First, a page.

I already wrote a post on how sex addiction has  nothing to do with us, the partners, and another post about sex addiction is actually not about sex, either. Of course, if you’ve read anything else about sex addiction, you’ve probably heard that your partner was simply looking for a fix, and at some point in his life, started to abuse sex, either with himself or others, as a means of regulating emotions.

For my husband, this was around age eleven, when like many other non-addict boys and girls, he began to experiment with masturbation. But it quickly became something unlike healthy, happy preteens, teens, and adults experience. My husband comes from an abusive family. He had very bad self-esteem, even as a child, because of how he was treated by his parents. As a middle-schooler, he was bullied severely by his peers at school. And masturbating became his coping mechanism — at times, the only moments in his day or week where he felt good about himself, because of the rush of positive hormones that are released when through arousal and orgasm. By the time he was a college student, he had already been told by a mentor to whom he confided that he had a “compulsion.”

Dorothy Hayden, in her “Overview of Sexual Addiction,” on PsychCentral, writes:

Sex addiction, of course, has nothing to do with sex. Any sexual act or apparent “perversion” has no meaning outside of its psychological, unconscious context. What sets sex addiction apart from other addictions and makes it so persistent is that the subject of sex touches on our innermost unconscious wishes and fears, our sense of self, our very identity.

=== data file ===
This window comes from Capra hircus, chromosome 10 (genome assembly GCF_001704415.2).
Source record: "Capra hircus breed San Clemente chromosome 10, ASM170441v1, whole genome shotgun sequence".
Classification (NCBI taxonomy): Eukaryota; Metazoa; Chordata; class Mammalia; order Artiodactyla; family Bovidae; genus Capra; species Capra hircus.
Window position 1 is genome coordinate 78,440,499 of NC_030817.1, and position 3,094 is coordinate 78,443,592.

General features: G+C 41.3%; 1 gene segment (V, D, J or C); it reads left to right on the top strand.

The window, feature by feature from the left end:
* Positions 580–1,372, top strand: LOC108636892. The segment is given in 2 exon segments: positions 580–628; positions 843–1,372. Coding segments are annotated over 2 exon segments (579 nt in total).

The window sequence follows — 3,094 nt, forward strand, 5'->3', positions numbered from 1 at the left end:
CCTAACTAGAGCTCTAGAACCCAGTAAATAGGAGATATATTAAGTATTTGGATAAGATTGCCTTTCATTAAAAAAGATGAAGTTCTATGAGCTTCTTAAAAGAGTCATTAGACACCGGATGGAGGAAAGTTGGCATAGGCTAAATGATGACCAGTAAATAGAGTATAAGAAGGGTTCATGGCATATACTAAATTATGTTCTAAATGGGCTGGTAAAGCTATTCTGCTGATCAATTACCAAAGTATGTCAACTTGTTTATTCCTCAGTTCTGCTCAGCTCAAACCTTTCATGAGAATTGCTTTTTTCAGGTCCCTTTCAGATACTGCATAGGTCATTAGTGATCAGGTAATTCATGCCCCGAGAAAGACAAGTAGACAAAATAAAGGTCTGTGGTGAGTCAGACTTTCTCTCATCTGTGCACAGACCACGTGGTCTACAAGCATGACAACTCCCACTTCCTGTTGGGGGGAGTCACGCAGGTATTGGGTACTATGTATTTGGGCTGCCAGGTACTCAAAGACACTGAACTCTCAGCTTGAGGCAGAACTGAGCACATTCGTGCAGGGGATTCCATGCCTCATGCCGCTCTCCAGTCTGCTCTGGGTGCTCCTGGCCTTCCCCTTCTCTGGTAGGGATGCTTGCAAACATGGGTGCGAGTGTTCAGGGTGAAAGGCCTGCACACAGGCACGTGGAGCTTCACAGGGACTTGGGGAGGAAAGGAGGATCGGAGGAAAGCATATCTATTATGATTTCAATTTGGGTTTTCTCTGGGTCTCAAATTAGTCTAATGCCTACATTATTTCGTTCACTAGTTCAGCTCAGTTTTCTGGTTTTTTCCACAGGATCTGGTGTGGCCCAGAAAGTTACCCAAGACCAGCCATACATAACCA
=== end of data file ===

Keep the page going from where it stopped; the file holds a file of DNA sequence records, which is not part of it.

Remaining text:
Every expert on sex addiction that I’ve come across agrees that sex addicts are deeply fearful, extremely insecure individuals. And this rings true from my own personal experience of sex addiction — limited though it may be — from learning about my husband.

Since discovering his infidelity and finding out he’s an addict, my husband and I have talked a lot about why he did this, and I am glad to say that he has been pretty humble and agreed to answer all of my questions.

He’s opened up about much that he was hiding before this. I knew he had bad self-esteem, and I knew he struggled with depression and anxiety. But until lately, I had no idea the absolutely abysmal level of worth he attributed to himself.

With his permission, in one of my next posts, I’m going to share in his own words how he felt about himself and why, in his twisted and sick, addicted mind, acting out sexually seemed to him at the time to be the way to “restore his equilibrium” and “feel normal,” which of course, never worked.

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